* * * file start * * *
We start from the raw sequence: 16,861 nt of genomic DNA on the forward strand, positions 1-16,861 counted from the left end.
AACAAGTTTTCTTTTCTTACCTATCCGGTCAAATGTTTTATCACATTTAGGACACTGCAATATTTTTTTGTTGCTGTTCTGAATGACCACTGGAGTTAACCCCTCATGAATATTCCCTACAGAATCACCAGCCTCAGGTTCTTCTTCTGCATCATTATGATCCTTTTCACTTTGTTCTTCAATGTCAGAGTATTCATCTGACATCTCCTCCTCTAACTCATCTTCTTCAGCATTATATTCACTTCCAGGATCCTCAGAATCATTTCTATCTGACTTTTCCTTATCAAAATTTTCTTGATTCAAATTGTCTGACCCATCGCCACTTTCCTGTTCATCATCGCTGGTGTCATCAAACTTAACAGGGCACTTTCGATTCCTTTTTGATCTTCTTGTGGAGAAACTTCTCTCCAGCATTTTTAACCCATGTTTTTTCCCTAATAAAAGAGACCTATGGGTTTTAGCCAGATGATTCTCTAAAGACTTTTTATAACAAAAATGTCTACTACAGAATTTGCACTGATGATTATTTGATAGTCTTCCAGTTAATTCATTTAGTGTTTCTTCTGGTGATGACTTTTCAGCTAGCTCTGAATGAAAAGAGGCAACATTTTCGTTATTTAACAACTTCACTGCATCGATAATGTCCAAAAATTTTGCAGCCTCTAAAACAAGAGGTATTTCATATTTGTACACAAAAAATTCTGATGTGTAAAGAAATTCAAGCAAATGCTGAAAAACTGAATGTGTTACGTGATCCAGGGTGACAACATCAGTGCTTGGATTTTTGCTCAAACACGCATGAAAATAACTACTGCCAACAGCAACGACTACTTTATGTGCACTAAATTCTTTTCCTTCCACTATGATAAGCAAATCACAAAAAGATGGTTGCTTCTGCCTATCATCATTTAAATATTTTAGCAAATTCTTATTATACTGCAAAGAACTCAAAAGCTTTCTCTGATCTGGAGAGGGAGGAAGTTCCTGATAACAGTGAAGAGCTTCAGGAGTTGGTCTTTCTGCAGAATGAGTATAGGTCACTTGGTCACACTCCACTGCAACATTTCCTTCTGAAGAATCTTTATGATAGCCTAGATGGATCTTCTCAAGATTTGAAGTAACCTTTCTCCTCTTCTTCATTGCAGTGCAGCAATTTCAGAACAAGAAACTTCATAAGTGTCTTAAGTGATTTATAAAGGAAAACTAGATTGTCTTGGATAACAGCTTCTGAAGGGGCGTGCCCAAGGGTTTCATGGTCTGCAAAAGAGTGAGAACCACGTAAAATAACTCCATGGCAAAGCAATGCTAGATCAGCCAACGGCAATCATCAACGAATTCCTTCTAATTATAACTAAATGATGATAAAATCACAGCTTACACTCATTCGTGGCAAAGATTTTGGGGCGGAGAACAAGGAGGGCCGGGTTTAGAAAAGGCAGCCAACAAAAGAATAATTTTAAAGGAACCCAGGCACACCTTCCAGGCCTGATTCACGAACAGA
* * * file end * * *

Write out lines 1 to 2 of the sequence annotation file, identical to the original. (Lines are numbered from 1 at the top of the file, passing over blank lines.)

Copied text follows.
We start from the raw sequence: 16,861 nt of genomic DNA on the forward strand, positions 1-16,861 counted from the left end.
AACAAGTTTTCTTTTCTTACCTATCCGGTCAAATGTTTTATCACATTTAGGACACTGCAATATTTTTTTGTTGCTGTTCTGAATGACCACTGGAGTTAACCCCTCATGAATATTCCCTACAGAATCACCAGCCTCAGGTTCTTCTTCTGCATCATTATGATCCTTTTCACTTTGTTCTTCAATGTCAGAGTATTCATCTGACATCTCCTCCTCTAACTCATCTTCTTCAGCATTATATTCACTTCCAGGATCCTCAGAATCATTTCTATCTGACTTTTCCTTATCAAAATTTTCTTGATTCAAATTGTCTGACCCATCGCCACTTTCCTGTTCATCATCGCTGGTGTCATCAAACTTAACAGGGCACTTTCGATTCCTTTTTGATCTTCTTGTGGAGAAACTTCTCTCCAGCATTTTTAACCCATGTTTTTTCCCTAATAAAAGAGACCTATGGGTTTTAGCCAGATGATTCTCTAAAGACTTTTTATAACAAAAATGTCTACTACAGAATTTGCACTGATGATTATTTGATAGTCTTCCAGTTAATTCATTTAGTGTTTCTTCTGGTGATGACTTTTCAGCTAGCTCTGAATGAAAAGAGGCAACATTTTCGTTATTTAACAACTTCACTGCATCGATAATGTCCAAAAATTTTGCAGCCTCTAAAACAAGAGGTATTTCATATTTGTACACAAAAAATTCTGATGTGTAAAGAAATTCAAGCAAATGCTGAAAAACTGAATGTGTTACGTGATCCAGGGTGACAACATCAGTGCTTGGATTTTTGCTCAAACACGCATGAAAATAACTACTGCCAACAGCAACGACTACTTTATGTGCACTAAATTCTTTTCCTTCCACTATGATAAGCAAATCACAAAAAGATGGTTGCTTCTGCCTATCATCATTTAAATATTTTAGCAAATTCTTATTATACTGCAAAGAACTCAAAAGCTTTCTCTGATCTGGAGAGGGAGGAAGTTCCTGATAACAGTGAAGAGCTTCAGGAGTTGGTCTTTCTGCAGAATGAGTATAGGTCACTTGGTCACACTCCACTGCAACATTTCCTTCTGAAGAATCTTTATGATAGCCTAGATGGATCTTCTCAAGATTTGAAGTAACCTTTCTCCTCTTCTTCATTGCAGTGCAGCAATTTCAGAACAAGAAACTTCATAAGTGTCTTAAGTGATTTATAAAGGAAAACTAGATTGTCTTGGATAACAGCTTCTGAAGGGGCGTGCCCAAGGGTTTCATGGTCTGCAAAAGAGTGAGAACCACGTAAAATAACTCCATGGCAAAGCAATGCTAGATCAGCCAACGGCAATCATCAACGAATTCCTTCTAATTATAACTAAATGATGATAAAATCACAGCTTACACTCATTCGTGGCAAAGATTTTGGGGCGGAGAACAAGGAGGGCCGGGTTTAGAAAAGGCAGCCAACAAAAGAATAATTTTAAAGGAACCCAGGCACACCTTCCAGGCCTGATTCACGAACAGA